Weavers' Pages - Betty Lou Whaley

The structure of my 24 shaft draft is turned Bronson Lace. The pattern is somewhat asymetrical and was inspired by a quilt motif and the colors will produce iridescence. Patterns woven in traditional Bronson Lace have weft floats in the motifs surrounded by a plain- weave "background", but in this draft the floats go in two directions, ie. the back of one motif is identical with the front of another. A few years ago, when I led a Mendocino Coast Handweaver's Guild study group in Bronson Lace, I looked long and hard at this versatile structure and discovered that by manipulating the tie-ups I could produce warp floats in all the plain-weave background areas. Not having seen anything like it, I called it "damask-style" lace because it was often highly reflective, especially in fine linen - but also in merino/silk zephyr yarn. (For a while I thought I had invented something new but then I read the description of "turned spot weave" in the encyclopedia of HAND-WEAVING by my first weaving teacher, Stanley Zielinski.)

Later, when I led another study group in irridescent Bronson Lace, I thought more about this structure and realized that I could include plain- weave areas along with the areas of warp or weft floats. This draft was made during that time. Bronson Lace woven in these colors was nicely iridescent in a quiet way. Handwoven published my article EXPLORING BRONSON LACE IN THE May/June 1998 issue, pp. 75-79. Slowly I've worked out ways to draft other textures and decided that damask-style isn't a good name. I decided to call it all turned Bronson Lace. Last fall I gave a program for the Diablo Weavers Guild in Walnut Creek, CA which was called: Bronson Lace: Turned, Stretched and Iridescent. While preparing for this program, I searched through about 150 of my lace drafts, looking for different textures that I had produced in various drafts. My conclusion: it is possible to produce 12 distinct textures in Bronson Lace and more than this may be possible! Many resemble those textures commonly woven in Huck.

This image illustrate 5 of these textures (22 shafts). I'd be interested to hear (in Weavetech) if anyone has ideas on possible nomenclature for these textures.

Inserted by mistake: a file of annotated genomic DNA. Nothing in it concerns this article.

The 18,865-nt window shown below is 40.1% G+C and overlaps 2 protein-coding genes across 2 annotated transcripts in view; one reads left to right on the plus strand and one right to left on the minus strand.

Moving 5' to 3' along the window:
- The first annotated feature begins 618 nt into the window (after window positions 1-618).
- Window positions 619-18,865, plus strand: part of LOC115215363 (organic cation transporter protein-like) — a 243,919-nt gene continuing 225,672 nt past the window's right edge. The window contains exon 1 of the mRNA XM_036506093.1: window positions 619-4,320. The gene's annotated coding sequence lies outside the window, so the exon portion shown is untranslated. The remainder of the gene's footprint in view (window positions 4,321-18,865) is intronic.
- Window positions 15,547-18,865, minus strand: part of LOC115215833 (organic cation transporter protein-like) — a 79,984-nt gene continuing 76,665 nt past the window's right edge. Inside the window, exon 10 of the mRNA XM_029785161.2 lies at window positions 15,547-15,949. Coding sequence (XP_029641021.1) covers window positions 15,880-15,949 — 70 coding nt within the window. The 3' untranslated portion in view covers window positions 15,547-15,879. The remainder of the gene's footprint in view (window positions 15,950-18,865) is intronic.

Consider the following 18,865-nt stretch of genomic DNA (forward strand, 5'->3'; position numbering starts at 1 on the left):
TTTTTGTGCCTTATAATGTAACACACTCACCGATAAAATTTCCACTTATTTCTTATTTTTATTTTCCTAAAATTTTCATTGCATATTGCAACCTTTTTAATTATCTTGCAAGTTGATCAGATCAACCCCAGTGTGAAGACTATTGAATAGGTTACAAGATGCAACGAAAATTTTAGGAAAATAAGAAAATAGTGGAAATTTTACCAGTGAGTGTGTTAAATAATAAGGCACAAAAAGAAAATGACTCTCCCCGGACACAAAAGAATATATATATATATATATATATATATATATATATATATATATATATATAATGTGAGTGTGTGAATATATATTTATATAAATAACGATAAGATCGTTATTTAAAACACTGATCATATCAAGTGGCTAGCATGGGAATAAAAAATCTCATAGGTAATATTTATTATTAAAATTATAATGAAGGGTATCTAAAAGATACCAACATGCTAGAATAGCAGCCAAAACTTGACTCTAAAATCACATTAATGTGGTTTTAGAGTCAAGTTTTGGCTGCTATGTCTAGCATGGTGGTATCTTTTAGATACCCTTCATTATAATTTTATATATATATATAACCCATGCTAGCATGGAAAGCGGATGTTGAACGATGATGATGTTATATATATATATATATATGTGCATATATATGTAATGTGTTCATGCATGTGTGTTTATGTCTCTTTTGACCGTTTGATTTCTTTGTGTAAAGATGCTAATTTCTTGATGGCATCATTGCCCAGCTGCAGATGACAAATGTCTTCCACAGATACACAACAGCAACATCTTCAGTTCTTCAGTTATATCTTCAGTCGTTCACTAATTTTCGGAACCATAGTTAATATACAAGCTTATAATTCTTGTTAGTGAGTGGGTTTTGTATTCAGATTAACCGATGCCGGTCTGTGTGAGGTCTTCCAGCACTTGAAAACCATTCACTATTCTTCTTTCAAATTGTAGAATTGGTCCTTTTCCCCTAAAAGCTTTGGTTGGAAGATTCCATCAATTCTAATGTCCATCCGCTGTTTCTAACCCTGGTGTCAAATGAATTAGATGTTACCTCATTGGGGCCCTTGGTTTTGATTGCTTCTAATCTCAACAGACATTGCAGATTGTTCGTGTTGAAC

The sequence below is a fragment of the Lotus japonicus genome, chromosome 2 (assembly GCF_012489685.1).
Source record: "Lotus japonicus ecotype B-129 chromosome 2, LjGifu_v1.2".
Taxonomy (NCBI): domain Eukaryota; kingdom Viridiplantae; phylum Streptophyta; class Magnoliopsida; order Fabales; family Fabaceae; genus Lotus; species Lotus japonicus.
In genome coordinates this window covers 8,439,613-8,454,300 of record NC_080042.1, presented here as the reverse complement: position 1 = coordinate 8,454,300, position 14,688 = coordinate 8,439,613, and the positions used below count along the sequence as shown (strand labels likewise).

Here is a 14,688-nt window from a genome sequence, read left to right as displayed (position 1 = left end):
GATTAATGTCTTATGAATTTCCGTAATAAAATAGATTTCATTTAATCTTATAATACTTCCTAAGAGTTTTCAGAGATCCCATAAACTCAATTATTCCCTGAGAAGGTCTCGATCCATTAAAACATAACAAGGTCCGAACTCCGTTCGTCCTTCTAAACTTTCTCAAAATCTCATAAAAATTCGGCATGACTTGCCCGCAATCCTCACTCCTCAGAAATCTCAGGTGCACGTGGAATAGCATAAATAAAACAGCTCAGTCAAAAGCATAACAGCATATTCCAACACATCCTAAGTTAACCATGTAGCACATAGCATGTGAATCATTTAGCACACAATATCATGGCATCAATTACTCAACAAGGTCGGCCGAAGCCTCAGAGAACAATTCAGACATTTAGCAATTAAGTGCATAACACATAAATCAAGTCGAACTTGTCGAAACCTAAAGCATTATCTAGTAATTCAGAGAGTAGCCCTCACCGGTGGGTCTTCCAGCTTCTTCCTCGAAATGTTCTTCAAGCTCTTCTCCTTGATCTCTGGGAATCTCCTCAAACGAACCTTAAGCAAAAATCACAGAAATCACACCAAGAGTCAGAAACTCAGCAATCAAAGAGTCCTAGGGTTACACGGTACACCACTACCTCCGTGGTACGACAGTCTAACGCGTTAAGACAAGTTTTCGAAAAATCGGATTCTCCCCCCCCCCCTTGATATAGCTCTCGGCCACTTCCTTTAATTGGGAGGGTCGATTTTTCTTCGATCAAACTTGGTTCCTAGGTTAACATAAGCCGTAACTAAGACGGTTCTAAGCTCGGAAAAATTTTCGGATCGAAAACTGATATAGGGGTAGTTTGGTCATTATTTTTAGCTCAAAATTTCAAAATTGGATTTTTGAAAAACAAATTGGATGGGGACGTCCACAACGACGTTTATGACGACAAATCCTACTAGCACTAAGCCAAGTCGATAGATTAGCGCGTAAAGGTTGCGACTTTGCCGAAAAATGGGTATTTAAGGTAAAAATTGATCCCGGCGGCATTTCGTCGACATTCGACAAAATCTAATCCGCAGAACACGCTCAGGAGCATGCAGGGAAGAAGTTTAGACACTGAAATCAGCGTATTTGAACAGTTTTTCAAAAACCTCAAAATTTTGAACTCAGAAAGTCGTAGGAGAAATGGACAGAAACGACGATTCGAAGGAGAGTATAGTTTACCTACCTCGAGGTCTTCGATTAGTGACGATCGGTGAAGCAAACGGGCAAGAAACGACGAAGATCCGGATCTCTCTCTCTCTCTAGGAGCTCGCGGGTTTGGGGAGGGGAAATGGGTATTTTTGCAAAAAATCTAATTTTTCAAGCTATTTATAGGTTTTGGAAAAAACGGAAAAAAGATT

Betty Lou Whaley (c) 1999


My draft titled "Strailc" is posted for personal use only - not for commercial use and it is not to be shared with other people. If you weave it, please send me a sample of the fabric: Betty Lou Whaley, 14101 Hilma Circle, Mendocino, CA 95460.

Download .wif file

The book that inspired this draft is: The SPECK BOOK An 18th Century Weaving Manuscript by Johann Ludwig Speck, Volumes One and Two, Transcribed & Drafted for The Modern Hand Weaver by Rebecca Emily Heil, Ginkgo Press, Freeland, WA 1994. It's available from: Rebecca Heil, 5250 Honeymoon Bay Road, Freeland, WA 98249-9712. The original manuscript is owned by the Philadelphia Museum of Art. Rebecca's transcription is beautifully printed, a handsewn labor of love. It has surprised me that no reviews or discussions on it have appeared in print. Some of the drafts have confounded me but it is a lovely puzzle book for those interested in pattern drafting.

My damassť draft combines half-tone twill with basket weave. In this twill structure each block is written on 4 shafts (A=1,2,3,4; B=3,4,5,6; C=5,6,7,8; D=7,8,1,2) This blurs the edges of the motifs and forms half-tones just like overshot. After much head-scratching, I worked out this method of drafting it because I just couldn't understand how to use Madelyn's system to construct drafts for 24 shafts. (See her article "'Colonial' Double Weave" in Weaver's, Issue 12, 1991 and my article "HALFTONE TWILL; Four Blocks on Eight Shafts" in HANDWOVEN, Sept/Oct 1993, pp. 66-68.) Combining half-tone twill with basket weave is my idea - a result of looking at the Speck drafts and trying to figure out how he might have woven them. I have woven samples and found this damassť structure to be sound. I wove it in 10/2 & 8/2 cotton, 30 epi with various closely beaten wefts of the same grist in wool, silk, rayon. The fabric would be fine for a medium-weight jacket and it has interesting iridescence that is confined to the blocks, rather chameleon- like in blue-greens and gold. It was not more iridescent than plain half-tone twill - it was less iridescent.

Since half-tone twill can also be woven as double plain-weave it should also be possible to weave this draft as double plain-weave and basket weave, by changing the tie-up and colors. Will someone accept the challenge and make such a draft and post it?